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Green tea cafes aim to revive interest in Japan's traditional beverage

By Takuya Iida

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I'm very fond of green tea, as it would be a staple of visiting my grandmother daily in grade school.

In Los Angeles we have a matcha specialty store that sells matcha/hojicha soft serve and many other tea products. Today I will open my bag of ara-cha, so I'm very excited.

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After Fukushima, some Fukushima tea growers sold their tea via Shizuoka labeled as Shizuoka tea.

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@Goodlucktoyou - why not from Shizuoka? It's nowhere near Tohoku.

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i love green tea in the morning. it is low in caffeine, so suitable for children.

it is: an antioxidant, contains bioactive compounds(nutrients), increases brain activity (GABA, which has anti-anxiety effects and increases dopamine and the production of alpha waves in the brain increases brain activity, fat oxidation (burning fat) is increased by 17%, reduces neurodegenerative diseases, kill bacteria and inhibit viruses like the influenza virus as well as primary harmful bacteria in the mouth (i gaggle before going to bed), 42% lower risk of developing type II diabetes, reduces heart disease and stroke, possibly can reduce weight...

but i wouldn't drink it from Shizoka after 2011. i personally drink Kagoshima tea, which i buy by internet.

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@ Cricky

”tea green, purple, obagene....”

Uh, yes.... : {

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Sounds a bit wanky.

Maria - hear, hear.

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Love the smell of coffee but can't drink it, hate the smell of tea green, purple, obagene cant drink it? This reminds me of the cross party politicians meeting to increase the popularity of Inca. That didn't work nor will this.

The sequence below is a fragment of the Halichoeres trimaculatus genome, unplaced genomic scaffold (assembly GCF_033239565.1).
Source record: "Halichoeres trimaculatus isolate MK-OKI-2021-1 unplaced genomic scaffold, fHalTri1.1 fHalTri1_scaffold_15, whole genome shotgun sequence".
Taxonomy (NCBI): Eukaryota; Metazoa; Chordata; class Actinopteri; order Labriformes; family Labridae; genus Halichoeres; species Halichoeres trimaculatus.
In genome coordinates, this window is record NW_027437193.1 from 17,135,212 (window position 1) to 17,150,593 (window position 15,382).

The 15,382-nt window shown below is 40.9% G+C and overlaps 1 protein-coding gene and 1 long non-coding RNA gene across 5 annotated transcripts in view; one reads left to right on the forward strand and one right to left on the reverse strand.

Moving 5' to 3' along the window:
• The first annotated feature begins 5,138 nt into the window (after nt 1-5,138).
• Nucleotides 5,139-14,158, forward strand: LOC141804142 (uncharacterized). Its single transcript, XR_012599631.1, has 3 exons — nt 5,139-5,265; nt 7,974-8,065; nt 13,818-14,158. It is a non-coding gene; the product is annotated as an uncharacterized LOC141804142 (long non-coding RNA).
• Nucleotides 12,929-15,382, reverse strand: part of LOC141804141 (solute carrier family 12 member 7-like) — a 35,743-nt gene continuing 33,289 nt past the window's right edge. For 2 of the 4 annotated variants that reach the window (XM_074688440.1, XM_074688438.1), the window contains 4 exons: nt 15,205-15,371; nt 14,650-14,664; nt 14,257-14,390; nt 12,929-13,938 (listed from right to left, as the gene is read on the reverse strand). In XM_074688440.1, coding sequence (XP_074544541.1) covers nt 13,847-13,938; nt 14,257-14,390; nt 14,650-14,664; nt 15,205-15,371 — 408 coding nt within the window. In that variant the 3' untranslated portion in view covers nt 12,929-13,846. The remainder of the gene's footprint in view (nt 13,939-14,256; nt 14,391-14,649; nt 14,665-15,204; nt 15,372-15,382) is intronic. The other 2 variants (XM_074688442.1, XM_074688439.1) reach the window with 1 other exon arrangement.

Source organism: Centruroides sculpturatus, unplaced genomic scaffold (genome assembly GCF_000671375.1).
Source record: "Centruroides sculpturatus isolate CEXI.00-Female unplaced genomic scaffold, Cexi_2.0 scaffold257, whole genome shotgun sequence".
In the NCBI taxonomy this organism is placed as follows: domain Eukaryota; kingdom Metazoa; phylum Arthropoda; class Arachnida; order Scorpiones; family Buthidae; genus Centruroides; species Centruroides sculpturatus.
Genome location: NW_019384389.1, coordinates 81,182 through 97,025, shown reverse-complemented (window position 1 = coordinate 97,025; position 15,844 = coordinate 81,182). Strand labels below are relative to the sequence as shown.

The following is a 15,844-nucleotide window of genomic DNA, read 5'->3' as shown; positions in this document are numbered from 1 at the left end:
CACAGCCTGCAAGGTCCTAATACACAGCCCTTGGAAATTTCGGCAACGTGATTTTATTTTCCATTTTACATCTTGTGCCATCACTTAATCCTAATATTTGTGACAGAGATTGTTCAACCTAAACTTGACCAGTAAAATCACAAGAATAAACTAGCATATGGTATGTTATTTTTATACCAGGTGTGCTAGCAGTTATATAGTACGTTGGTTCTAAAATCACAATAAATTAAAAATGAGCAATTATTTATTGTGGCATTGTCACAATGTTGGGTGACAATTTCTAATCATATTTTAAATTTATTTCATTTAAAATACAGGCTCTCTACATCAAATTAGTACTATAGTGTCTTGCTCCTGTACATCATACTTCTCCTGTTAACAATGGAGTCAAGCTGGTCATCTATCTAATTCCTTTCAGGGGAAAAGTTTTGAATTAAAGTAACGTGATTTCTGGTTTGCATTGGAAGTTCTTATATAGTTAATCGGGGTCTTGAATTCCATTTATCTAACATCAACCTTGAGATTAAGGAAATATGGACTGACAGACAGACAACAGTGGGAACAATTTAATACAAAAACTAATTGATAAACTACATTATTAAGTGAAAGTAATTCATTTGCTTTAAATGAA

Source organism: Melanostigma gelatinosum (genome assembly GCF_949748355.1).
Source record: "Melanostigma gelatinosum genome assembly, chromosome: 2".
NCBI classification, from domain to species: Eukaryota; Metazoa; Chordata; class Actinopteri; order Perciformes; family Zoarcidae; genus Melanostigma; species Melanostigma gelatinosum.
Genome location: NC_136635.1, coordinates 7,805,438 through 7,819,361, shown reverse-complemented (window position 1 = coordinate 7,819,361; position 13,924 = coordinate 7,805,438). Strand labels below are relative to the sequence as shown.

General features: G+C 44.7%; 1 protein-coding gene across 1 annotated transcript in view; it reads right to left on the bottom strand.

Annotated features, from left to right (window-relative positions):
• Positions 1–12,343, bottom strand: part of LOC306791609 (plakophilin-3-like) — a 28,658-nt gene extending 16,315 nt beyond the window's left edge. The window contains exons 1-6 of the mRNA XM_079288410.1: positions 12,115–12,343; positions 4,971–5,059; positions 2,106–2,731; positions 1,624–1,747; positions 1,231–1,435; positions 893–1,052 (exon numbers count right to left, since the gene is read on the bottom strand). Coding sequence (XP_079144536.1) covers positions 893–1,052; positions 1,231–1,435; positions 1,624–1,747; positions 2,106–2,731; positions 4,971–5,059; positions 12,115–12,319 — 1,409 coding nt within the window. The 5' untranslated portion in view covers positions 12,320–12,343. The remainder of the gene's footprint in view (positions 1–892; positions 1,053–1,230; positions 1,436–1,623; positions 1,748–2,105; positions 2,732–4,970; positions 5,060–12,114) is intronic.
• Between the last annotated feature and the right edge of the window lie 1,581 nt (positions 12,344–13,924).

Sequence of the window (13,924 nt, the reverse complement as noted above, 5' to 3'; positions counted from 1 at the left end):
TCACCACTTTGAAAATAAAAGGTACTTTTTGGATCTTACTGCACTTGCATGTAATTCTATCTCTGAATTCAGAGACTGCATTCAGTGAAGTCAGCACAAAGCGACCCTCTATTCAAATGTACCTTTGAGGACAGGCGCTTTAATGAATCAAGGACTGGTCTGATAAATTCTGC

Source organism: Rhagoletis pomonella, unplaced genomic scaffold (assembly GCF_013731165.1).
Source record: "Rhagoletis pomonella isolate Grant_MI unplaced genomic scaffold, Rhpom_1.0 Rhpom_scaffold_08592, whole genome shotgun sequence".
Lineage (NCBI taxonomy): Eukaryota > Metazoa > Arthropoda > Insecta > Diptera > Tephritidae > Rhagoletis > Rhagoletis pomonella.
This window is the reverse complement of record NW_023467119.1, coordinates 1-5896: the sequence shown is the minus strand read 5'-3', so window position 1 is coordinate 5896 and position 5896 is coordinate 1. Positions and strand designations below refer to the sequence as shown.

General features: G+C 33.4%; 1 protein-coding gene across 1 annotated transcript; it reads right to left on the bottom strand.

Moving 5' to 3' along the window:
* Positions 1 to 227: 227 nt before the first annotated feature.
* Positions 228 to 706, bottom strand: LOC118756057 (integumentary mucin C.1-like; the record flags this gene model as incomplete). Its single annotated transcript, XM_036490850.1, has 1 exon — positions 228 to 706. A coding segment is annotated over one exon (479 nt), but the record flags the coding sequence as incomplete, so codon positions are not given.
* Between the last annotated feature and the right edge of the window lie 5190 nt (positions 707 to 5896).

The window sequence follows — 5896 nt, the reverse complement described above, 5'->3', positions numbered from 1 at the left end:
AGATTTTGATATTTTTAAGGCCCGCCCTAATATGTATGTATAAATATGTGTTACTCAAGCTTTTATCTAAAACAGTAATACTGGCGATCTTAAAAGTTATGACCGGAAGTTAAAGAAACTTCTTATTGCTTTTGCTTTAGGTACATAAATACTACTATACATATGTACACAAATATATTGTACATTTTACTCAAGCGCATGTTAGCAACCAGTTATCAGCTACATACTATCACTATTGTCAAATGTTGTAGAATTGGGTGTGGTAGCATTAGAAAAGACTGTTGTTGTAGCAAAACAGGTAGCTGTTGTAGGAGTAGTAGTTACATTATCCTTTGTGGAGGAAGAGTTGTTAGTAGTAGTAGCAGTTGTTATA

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But, it tastes like water stirred with a stick dipped in mud!

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Green tea comes from China, whether you want to argue (incorrectly) that "the art of tea" was perfected in Japan or not. That said, it's great if they can bring renewed interest in the history of Japanese green tea types and the process, from growing to drink. I love maccha, and I love cold tea drinks here (as opposed to syrup-based iced tea drinks back home -- although original ice tea is made more or less the same way and sweetened), and maccha ice cream is my favorite flavor.

Anyway, as long as when they welcome foreigners to experience and hopefully like it, they don't start complaining about the increased presence of foreigners in cafes, or saying, "Green tea is ours!" etc. I had to listen all day yesterday to people complaining about how Osaka has become "China" while the same complainers finished asking me what I think about this and that element of Japan, my first impressions, first thing that surprised me, etc.

FizzBit: Yup, likely just you. I LOVE the smell of freshly brewed green tea, much as I love the smell of freshly ground coffee.

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I was on a hot green tea binge once as I learned it would defend from colds. I drank 3-4 cups and didn't realize how much caffeine it had, and had a huge caffeine buzz!

I think the answer is in developing export markets and green tea flavored products. Green tea ice cream is very good.

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I know it's just me, but every time I walk into a large supermarket with many shops, including a green tea store, the smell literately turns my stomach.

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If it's focused on tea, it's hardly a "cafe". Why not be traditional and call it a tea house?

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There’s a reason green tea consumption is in decline and it has nothing to do with convenient cafés. I believe beer, saké, and shochu consumption is also in decline. People of a certain age (under 40?) seem to be voting with their yen to drink something that is not “traditional.” Maybe Coke?

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Same. That's probably the same reason for most people too. Mendokusai

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Sounds a bit wanky.

I'd like to go to a place that has decent green tea and matcha, and not have to go through rigmarole, or talk about it to anyone.

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Same ol same ol.

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Why just apply to have "green tea" recognized by UNESCO, then everyone in the country will jump on the bandwagon and start drinking it again!

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